A misdemeanor is a crime for which the maximum sentence does not exceed one year of incarceration. Although a misdemeanor conviction usually carries a shorter sentence than a felony and does not have some of the other consequences of a felony conviction (such as the loss of the right to own a gun), a misdemeanor conviction is a serious matter. If you are charged with a misdemeanor, you certainly take it seriously, and so do our criminal defense attorneys. You expect your attorney to defend just as tenaciously on a misdemeanor charge as for a felony charge, and that is what we will do.

Levels of Misdemeanor Crimes

In Indiana, misdemeanors are divided into three levels, based on the length of the sentence that can be imposed.

  • Class A misdemeanors have a maximum sentence of one year and a $5000 fine.
  • Class B misdemeanors have a maximum sentence of 180 days and a $1000 fine.
  • Class C misdemeanors have a maximum sentence of 60 days and a fine of $500.

If you’ve been charged with a misdemeanor and it is your first offense, your attorney may be able to negotiate a diversion for you. If you qualify for a diversion, the information about your crime will remain a part of your criminal history, but will show up as an arrest and a dismissal rather than a conviction. Later it may be possible to have the arrest expunged from your record. After reviewing your case, we will advise you as to which of these options is best to pursue in your case.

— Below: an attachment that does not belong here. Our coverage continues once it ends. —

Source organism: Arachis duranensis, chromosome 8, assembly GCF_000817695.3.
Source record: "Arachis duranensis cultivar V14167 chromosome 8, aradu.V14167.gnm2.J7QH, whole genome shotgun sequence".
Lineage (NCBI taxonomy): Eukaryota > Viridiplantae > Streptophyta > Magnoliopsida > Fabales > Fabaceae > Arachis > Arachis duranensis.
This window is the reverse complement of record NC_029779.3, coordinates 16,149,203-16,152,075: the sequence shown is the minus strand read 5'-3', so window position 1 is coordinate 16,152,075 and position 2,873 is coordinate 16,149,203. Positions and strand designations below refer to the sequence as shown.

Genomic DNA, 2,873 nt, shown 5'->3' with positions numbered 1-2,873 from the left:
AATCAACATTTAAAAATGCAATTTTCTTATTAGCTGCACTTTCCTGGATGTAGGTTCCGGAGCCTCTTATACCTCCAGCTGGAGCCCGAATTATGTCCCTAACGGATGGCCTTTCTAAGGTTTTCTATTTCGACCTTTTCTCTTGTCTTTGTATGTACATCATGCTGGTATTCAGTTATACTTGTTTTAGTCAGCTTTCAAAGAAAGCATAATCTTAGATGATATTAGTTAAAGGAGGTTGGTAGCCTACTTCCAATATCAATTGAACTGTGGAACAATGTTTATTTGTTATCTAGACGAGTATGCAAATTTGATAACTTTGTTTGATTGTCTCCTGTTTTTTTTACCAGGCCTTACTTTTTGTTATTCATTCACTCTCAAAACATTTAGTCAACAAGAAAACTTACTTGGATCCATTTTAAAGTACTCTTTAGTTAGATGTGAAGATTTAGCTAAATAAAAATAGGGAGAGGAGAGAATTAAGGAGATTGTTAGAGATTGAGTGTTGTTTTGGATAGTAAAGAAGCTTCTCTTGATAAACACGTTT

Alternative Misdemeanor Sentencing

As discussed under our Felony practice area, in Indiana Level 6 felony convictions can be converted to misdemeanor convictions under certain conditions. Although a misdemeanor conviction is nothing to be taken lightly, it can carry fewer consequences, such as the loss of certain rights, than a felony conviction.

Lesser Included Offenses

Prosecutors often have alternatives for the charges they file for certain offenses, and sometimes there are misdemeanor alternatives to felony charges. As discussed above, a misdemeanor conviction not only carries a lower range of sentences than a felony conviction, there are also other consequences of being convicted of a felony. That means that an agreement with the prosecutor to plead guilty to a lesser included misdemeanor in exchange for dropping the felony charge, or a jury verdict of not guilty of a felony but guilty of a lesser included misdemeanor, can sometimes be considered a winning result for the defendant.

Examples of Misdemeanor Charges

Harshman Ponist Smith & Rayl, LLC represents clients who have been charged with the following types of misdemeanor crimes, among others. Most of these offenses can also be charged as felonies under certain circumstances, and we defend clients against those charges as well.